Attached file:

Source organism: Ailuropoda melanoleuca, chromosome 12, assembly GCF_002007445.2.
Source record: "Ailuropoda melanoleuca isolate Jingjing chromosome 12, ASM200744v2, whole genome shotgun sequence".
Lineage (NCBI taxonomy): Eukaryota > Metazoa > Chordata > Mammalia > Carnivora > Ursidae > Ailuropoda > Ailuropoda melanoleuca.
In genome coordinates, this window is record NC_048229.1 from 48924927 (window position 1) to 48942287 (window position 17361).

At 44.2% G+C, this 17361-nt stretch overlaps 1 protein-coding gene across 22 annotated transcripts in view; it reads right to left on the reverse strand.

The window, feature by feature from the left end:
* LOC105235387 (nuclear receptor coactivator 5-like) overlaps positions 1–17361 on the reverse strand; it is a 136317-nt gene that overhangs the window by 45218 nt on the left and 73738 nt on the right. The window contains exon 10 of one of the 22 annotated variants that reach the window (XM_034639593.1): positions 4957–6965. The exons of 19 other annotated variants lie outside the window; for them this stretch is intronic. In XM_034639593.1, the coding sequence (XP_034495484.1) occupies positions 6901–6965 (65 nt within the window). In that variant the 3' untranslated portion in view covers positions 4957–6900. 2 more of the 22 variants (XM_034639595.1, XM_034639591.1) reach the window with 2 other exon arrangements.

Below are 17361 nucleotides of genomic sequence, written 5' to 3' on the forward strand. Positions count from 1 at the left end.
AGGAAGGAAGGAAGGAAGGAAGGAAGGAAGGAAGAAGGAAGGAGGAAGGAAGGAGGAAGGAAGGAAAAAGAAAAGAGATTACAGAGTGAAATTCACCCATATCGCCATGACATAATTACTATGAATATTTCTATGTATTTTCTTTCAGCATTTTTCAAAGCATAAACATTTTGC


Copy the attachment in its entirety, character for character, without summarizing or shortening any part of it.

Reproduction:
Source organism: Ailuropoda melanoleuca, chromosome 12, assembly GCF_002007445.2.
Source record: "Ailuropoda melanoleuca isolate Jingjing chromosome 12, ASM200744v2, whole genome shotgun sequence".
Lineage (NCBI taxonomy): Eukaryota > Metazoa > Chordata > Mammalia > Carnivora > Ursidae > Ailuropoda > Ailuropoda melanoleuca.
In genome coordinates, this window is record NC_048229.1 from 48924927 (window position 1) to 48942287 (window position 17361).

At 44.2% G+C, this 17361-nt stretch overlaps 1 protein-coding gene across 22 annotated transcripts in view; it reads right to left on the reverse strand.

The window, feature by feature from the left end:
* LOC105235387 (nuclear receptor coactivator 5-like) overlaps positions 1–17361 on the reverse strand; it is a 136317-nt gene that overhangs the window by 45218 nt on the left and 73738 nt on the right. The window contains exon 10 of one of the 22 annotated variants that reach the window (XM_034639593.1): positions 4957–6965. The exons of 19 other annotated variants lie outside the window; for them this stretch is intronic. In XM_034639593.1, the coding sequence (XP_034495484.1) occupies positions 6901–6965 (65 nt within the window). In that variant the 3' untranslated portion in view covers positions 4957–6900. 2 more of the 22 variants (XM_034639595.1, XM_034639591.1) reach the window with 2 other exon arrangements.

Below are 17361 nucleotides of genomic sequence, written 5' to 3' on the forward strand. Positions count from 1 at the left end.
AGGAAGGAAGGAAGGAAGGAAGGAAGGAAGGAAGAAGGAAGGAGGAAGGAAGGAGGAAGGAAGGAAAAAGAAAAGAGATTACAGAGTGAAATTCACCCATATCGCCATGACATAATTACTATGAATATTTCTATGTATTTTCTTTCAGCATTTTTCAAAGCATAAACATTTTGC